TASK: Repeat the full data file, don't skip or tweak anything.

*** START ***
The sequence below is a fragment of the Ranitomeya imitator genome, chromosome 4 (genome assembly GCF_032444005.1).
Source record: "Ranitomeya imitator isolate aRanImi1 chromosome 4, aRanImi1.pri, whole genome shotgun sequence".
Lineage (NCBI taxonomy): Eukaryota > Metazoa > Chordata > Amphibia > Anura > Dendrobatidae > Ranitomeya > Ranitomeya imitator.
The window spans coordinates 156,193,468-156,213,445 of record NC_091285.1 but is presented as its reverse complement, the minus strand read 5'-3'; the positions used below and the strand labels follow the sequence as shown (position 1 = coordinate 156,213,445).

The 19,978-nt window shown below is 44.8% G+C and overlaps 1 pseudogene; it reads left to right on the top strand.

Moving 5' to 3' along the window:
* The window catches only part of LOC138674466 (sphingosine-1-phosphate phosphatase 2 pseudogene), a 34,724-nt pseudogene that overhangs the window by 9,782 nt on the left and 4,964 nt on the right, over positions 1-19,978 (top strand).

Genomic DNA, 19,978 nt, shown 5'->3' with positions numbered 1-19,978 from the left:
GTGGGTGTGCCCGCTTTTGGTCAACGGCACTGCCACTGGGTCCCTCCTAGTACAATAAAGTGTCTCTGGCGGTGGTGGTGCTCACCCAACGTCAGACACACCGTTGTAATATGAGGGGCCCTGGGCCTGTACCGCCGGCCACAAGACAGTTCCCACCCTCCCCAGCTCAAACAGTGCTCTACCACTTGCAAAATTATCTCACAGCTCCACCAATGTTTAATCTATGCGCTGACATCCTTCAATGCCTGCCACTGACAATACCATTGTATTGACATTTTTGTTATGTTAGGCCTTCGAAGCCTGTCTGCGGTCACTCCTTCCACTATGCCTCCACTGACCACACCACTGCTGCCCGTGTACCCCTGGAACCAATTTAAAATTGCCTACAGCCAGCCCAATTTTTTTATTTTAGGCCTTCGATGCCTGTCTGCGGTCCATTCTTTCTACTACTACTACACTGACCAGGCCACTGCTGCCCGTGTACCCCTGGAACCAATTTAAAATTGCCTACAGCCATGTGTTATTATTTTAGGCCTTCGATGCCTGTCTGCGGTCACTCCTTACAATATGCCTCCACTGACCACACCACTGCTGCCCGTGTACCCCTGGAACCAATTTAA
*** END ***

The sequence below is a fragment of the Ranitomeya imitator genome, chromosome 4 (genome assembly GCF_032444005.1).
Source record: "Ranitomeya imitator isolate aRanImi1 chromosome 4, aRanImi1.pri, whole genome shotgun sequence".
Lineage (NCBI taxonomy): Eukaryota > Metazoa > Chordata > Amphibia > Anura > Dendrobatidae > Ranitomeya > Ranitomeya imitator.
The window spans coordinates 156,193,468-156,213,445 of record NC_091285.1 but is presented as its reverse complement, the minus strand read 5'-3'; the positions used below and the strand labels follow the sequence as shown (position 1 = coordinate 156,213,445).

The 19,978-nt window shown below is 44.8% G+C and overlaps 1 pseudogene; it reads left to right on the top strand.

Moving 5' to 3' along the window:
* The window catches only part of LOC138674466 (sphingosine-1-phosphate phosphatase 2 pseudogene), a 34,724-nt pseudogene that overhangs the window by 9,782 nt on the left and 4,964 nt on the right, over positions 1-19,978 (top strand).

Genomic DNA, 19,978 nt, shown 5'->3' with positions numbered 1-19,978 from the left:
GTGGGTGTGCCCGCTTTTGGTCAACGGCACTGCCACTGGGTCCCTCCTAGTACAATAAAGTGTCTCTGGCGGTGGTGGTGCTCACCCAACGTCAGACACACCGTTGTAATATGAGGGGCCCTGGGCCTGTACCGCCGGCCACAAGACAGTTCCCACCCTCCCCAGCTCAAACAGTGCTCTACCACTTGCAAAATTATCTCACAGCTCCACCAATGTTTAATCTATGCGCTGACATCCTTCAATGCCTGCCACTGACAATACCATTGTATTGACATTTTTGTTATGTTAGGCCTTCGAAGCCTGTCTGCGGTCACTCCTTCCACTATGCCTCCACTGACCACACCACTGCTGCCCGTGTACCCCTGGAACCAATTTAAAATTGCCTACAGCCAGCCCAATTTTTTTATTTTAGGCCTTCGATGCCTGTCTGCGGTCCATTCTTTCTACTACTACTACACTGACCAGGCCACTGCTGCCCGTGTACCCCTGGAACCAATTTAAAATTGCCTACAGCCATGTGTTATTATTTTAGGCCTTCGATGCCTGTCTGCGGTCACTCCTTACAATATGCCTCCACTGACCACACCACTGCTGCCCGTGTACCCCTGGAACCAATTTAA